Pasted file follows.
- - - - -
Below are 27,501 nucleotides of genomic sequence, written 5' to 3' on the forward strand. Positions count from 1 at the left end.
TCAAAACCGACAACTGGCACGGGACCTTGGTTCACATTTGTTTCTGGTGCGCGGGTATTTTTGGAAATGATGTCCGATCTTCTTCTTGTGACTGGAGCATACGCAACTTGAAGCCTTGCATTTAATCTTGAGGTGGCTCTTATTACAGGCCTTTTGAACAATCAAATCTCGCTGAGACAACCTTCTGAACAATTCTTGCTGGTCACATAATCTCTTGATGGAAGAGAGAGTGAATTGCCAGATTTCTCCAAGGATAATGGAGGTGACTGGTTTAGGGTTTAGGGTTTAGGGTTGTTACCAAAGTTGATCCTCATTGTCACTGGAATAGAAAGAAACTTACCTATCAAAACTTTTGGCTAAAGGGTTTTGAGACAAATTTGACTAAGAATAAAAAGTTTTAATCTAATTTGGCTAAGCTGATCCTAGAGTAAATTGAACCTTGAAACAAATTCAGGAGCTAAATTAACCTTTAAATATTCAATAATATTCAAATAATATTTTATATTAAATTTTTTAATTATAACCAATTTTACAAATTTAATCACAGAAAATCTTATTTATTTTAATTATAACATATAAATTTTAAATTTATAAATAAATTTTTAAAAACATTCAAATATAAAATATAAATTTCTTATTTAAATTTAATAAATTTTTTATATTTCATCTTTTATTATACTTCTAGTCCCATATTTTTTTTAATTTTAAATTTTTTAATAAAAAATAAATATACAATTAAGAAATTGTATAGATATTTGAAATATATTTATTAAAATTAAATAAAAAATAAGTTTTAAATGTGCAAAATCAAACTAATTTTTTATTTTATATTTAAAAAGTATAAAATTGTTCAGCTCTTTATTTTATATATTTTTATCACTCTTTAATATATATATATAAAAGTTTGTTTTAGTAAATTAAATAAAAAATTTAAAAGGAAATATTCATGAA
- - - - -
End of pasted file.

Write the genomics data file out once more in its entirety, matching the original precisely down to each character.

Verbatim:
Below are 27,501 nucleotides of genomic sequence, written 5' to 3' on the forward strand. Positions count from 1 at the left end.
TCAAAACCGACAACTGGCACGGGACCTTGGTTCACATTTGTTTCTGGTGCGCGGGTATTTTTGGAAATGATGTCCGATCTTCTTCTTGTGACTGGAGCATACGCAACTTGAAGCCTTGCATTTAATCTTGAGGTGGCTCTTATTACAGGCCTTTTGAACAATCAAATCTCGCTGAGACAACCTTCTGAACAATTCTTGCTGGTCACATAATCTCTTGATGGAAGAGAGAGTGAATTGCCAGATTTCTCCAAGGATAATGGAGGTGACTGGTTTAGGGTTTAGGGTTTAGGGTTGTTACCAAAGTTGATCCTCATTGTCACTGGAATAGAAAGAAACTTACCTATCAAAACTTTTGGCTAAAGGGTTTTGAGACAAATTTGACTAAGAATAAAAAGTTTTAATCTAATTTGGCTAAGCTGATCCTAGAGTAAATTGAACCTTGAAACAAATTCAGGAGCTAAATTAACCTTTAAATATTCAATAATATTCAAATAATATTTTATATTAAATTTTTTAATTATAACCAATTTTACAAATTTAATCACAGAAAATCTTATTTATTTTAATTATAACATATAAATTTTAAATTTATAAATAAATTTTTAAAAACATTCAAATATAAAATATAAATTTCTTATTTAAATTTAATAAATTTTTTATATTTCATCTTTTATTATACTTCTAGTCCCATATTTTTTTTAATTTTAAATTTTTTAATAAAAAATAAATATACAATTAAGAAATTGTATAGATATTTGAAATATATTTATTAAAATTAAATAAAAAATAAGTTTTAAATGTGCAAAATCAAACTAATTTTTTATTTTATATTTAAAAAGTATAAAATTGTTCAGCTCTTTATTTTATATATTTTTATCACTCTTTAATATATATATATAAAAGTTTGTTTTAGTAAATTAAATAAAAAATTTAAAAGGAAATATTCATGAA